Washington mum on Trump talk; Delegation mulls Venezuela options

With President Trump speaking Monday on the FIU campus about Venezuela, speculation is swirling in Washington about the details of that speech.
The White House has been largely mum on the issue, saying little more than he will speak in support of Venezuelan National Assembly President Juan Guaidó as the country’s legitimate president and, about “the dangers of socialism.”
Trump has said that military intervention is an option to put pressure on Venezuelan leader Nicolás Maduro to step down, while considering other options – but offered no further details. Several legislators nonetheless are clamping down on talk of military intervention while waiting to see what the president says on Monday.

“I do worry about the President’s saber-rattling, his hints that the U.S. military intervention remains an option,” U.S. Rep. Eliot Engel of New York, the Democratic chair of the House Foreign Affairs Committee, said during a hearing Wednesday on Venezuela. “I want to make clear to our witnesses and to everyone else watching: U.S. military intervention is not an option. Congress decides when, where, and how the U.S. military is used around the world, and Congress would not support military intervention in Venezuela.”

According to the U.S. Census, more than half of the 366,000 Venezuelans in the United States call Florida their home, and a majority are in South Florida. The suburban cities of Doral and Weston alone have more than 118,000 residents who identify themselves as Venezuelans or of Venezuelan descent.
With the largest population of Venezuelans in the United States living in Florida, the state’s congressional delegation is naturally weighing in on the situation in the South American country. Republican Senator Marco Rubio recently introduced the Venezuela Temporary Protected Status and Asylum Assistance Act, which would grant protected status to Venezuelans leaving their native country. TPS allows nationals from certain countries fleeing natural disasters, wars, and conflicts to legally remain in the United States for a determined period of time – usually 18 months with the possibility of renewal.

“As Venezuelans continue to face serious threats to their safety and livelihood at the hands of Maduro’s narcoterrorist tyranny, it is clear in-country conditions warrant granting temporary protected status to Venezuelan nationals residing in the U.S.,” Rubio said in a statement. “Granting this protection will provide a temporary solution to many Venezuelans who fear returning to their homeland due to the ongoing crisis and extraordinarily difficult conditions.” The legislation is co-sponsored by several Democratic senators.

On the House side, Democrat Darren Soto of Orlando and Republican Mario Díaz-Balart of Miami introduced similar legislation, the Venezuelan Temporary Protected Status Act of 2019.

“I am grateful to be able to provide a solution to so many who are escaping Maduro’s totalitarian regime,” Diaz-Balart said in a statement. “We must not force Venezuelans who have sought safety in the United States to return to such dangerous conditions.”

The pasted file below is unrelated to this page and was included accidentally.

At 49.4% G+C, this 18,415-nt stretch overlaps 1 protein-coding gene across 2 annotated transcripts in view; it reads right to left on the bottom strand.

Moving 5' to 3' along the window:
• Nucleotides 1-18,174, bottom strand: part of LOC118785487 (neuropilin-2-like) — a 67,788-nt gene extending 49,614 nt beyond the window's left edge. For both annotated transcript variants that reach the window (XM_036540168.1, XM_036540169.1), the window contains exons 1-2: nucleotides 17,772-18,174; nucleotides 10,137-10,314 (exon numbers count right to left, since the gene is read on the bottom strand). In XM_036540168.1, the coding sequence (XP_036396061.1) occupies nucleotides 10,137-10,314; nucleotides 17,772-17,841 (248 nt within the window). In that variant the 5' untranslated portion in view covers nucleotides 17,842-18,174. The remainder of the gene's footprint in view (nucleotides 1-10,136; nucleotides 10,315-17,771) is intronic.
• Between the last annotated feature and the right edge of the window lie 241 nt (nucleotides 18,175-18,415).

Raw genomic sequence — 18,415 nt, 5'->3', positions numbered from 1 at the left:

Other Florida legislators have expressed support for help for Venezuela, including freshman Democratic Congresswoman Donna Shalala of Miami, who has said that TPS for Venezuelans is one of her top priorities.

Daniel Medina, a Puerto Rican-Dominican resident of the suburbs surrounding Washington, says what is happening in Venezuela is a nothing short of a full-blown crisis.
“The people in power are fighting like children instead of coming to a mutual agreement or discussing what’s going on. It should be the people who get to decide, and the people are leaving because of how expensive everything got for simple things like basic living. I think the main president (Nicolás) Maduro should not be in office, he’s had a whole term before this one and by the looks of it is just making Venezuela worse. It seems like Maduro doesn’t care.”

The situation in Venezuela, however, seems to have garnered little attention outside of the political corridors in Washington, with a lot of the focus of late still on a town slowly recuperating from the longest-ever partial government shutdown that finally ended late last month and the prospects that it could have happened again. Trump’s decision to declare a national emergency to get all of the funds he says are necessary to build a wall along the U.S.-Mexico border sets up a possible clash with Congress and may push the issue of Venezuela down the list of priorities.

Venezuela native Dubraska Vale of Washington tells the SFMN that for the longest time, Venezuela was really not a top topic of conversation in Washington. “What is happening in Venezuela has been a problem for a real long time but no one really talked about it too much until now. I’m actually glad that Trump mentioned Venezuela in the State of the Union and that there is bipartisan support now to help the country because it really wasn’t a priority before.”

Nareemah Griffiths and Ymaris Tejeda are reporters in the Caplin News’s Washington, D.C., Bureau.